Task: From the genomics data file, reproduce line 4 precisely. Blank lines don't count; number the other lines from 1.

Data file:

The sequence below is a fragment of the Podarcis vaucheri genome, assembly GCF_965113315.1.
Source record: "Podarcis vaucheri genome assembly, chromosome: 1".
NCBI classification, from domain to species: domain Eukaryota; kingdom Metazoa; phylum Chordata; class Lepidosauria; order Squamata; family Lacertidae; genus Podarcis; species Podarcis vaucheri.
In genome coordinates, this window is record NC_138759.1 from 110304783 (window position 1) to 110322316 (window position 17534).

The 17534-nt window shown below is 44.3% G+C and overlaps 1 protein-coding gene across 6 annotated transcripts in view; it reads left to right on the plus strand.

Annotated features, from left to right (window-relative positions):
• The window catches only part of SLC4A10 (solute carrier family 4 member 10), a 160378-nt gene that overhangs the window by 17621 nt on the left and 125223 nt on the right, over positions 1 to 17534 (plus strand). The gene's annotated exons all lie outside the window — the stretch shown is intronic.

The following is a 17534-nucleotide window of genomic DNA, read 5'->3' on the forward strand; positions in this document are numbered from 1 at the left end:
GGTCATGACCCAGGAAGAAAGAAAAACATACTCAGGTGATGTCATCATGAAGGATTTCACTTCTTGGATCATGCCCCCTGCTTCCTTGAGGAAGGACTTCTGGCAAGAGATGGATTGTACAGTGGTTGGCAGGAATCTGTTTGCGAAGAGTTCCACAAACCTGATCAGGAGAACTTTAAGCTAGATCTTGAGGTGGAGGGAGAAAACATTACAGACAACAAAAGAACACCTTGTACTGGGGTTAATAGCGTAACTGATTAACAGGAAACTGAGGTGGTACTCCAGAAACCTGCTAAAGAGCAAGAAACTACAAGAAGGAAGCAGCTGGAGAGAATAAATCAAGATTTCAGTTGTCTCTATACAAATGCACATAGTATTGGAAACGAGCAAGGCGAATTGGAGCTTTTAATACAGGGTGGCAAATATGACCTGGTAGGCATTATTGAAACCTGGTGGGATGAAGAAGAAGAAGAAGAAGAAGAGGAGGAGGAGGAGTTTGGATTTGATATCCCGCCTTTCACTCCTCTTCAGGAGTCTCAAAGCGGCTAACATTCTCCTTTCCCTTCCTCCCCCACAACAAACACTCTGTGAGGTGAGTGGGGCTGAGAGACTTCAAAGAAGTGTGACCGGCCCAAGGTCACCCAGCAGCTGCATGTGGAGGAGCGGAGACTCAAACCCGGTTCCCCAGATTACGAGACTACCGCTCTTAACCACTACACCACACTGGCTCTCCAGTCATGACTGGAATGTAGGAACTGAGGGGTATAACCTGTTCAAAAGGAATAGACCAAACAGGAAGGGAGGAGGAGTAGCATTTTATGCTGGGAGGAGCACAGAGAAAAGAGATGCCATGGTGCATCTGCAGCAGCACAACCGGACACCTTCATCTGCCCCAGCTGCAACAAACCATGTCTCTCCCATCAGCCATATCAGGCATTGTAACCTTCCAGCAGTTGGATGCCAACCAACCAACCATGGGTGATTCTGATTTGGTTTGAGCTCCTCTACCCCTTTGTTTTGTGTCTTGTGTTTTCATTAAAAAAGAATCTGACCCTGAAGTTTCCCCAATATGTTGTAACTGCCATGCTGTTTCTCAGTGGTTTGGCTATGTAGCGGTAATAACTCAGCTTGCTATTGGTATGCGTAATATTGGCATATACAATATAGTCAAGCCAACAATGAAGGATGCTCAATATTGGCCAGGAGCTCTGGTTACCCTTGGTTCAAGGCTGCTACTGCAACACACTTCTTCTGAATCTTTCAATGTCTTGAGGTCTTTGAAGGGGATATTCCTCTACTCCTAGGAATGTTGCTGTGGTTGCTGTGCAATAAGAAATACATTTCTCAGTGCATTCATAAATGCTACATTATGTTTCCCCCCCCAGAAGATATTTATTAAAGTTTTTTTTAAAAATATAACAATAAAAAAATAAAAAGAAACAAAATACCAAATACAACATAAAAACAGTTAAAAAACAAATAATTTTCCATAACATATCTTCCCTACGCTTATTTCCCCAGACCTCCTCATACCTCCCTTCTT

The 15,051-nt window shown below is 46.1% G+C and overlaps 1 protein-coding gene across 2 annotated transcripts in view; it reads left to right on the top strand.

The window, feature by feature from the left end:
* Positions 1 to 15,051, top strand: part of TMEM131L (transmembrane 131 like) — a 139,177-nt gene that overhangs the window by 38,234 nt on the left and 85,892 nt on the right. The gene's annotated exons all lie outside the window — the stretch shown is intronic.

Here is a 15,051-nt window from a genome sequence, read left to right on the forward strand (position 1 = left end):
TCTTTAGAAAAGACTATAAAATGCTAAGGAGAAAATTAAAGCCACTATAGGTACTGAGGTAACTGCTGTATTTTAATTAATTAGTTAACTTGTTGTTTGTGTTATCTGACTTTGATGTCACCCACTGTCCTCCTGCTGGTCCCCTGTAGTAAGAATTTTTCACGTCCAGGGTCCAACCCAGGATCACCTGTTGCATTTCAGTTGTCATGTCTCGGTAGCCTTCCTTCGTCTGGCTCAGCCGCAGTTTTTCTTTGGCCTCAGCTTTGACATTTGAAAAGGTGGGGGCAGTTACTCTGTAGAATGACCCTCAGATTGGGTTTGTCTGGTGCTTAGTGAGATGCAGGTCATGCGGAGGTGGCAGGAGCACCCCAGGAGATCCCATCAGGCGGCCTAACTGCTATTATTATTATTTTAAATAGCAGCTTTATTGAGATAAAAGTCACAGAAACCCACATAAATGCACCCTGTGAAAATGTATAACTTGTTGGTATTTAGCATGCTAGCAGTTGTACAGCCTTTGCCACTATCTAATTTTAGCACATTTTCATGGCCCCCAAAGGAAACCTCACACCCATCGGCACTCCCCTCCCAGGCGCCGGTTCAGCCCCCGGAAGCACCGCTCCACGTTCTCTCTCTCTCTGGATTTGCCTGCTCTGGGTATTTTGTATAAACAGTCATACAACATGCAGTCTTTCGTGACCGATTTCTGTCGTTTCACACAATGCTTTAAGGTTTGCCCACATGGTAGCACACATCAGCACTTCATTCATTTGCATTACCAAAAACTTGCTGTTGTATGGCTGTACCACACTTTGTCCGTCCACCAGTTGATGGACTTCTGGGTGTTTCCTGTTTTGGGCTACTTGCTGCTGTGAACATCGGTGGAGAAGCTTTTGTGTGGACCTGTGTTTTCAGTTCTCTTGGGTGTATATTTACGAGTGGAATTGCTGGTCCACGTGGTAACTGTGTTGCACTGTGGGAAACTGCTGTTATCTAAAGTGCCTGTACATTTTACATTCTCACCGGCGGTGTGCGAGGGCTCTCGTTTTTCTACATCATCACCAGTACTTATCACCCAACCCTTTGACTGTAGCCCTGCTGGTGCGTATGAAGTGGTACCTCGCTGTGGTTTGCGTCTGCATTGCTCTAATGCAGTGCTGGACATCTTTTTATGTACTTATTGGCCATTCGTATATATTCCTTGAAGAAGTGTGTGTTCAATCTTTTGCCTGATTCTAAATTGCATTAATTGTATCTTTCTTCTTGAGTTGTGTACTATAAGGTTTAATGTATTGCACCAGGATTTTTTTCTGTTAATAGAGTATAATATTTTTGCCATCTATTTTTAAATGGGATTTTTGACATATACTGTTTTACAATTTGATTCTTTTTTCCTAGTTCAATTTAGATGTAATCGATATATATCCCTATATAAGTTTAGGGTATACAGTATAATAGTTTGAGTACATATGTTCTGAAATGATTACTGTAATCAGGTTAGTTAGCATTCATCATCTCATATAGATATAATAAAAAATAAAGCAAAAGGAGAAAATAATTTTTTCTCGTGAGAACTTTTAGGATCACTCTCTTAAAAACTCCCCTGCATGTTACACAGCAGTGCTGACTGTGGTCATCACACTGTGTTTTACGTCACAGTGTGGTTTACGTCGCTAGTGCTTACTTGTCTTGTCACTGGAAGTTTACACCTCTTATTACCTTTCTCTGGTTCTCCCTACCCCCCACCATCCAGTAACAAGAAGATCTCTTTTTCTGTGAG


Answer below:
In genome coordinates, this window is record NC_138759.1 from 110304783 (window position 1) to 110322316 (window position 17534).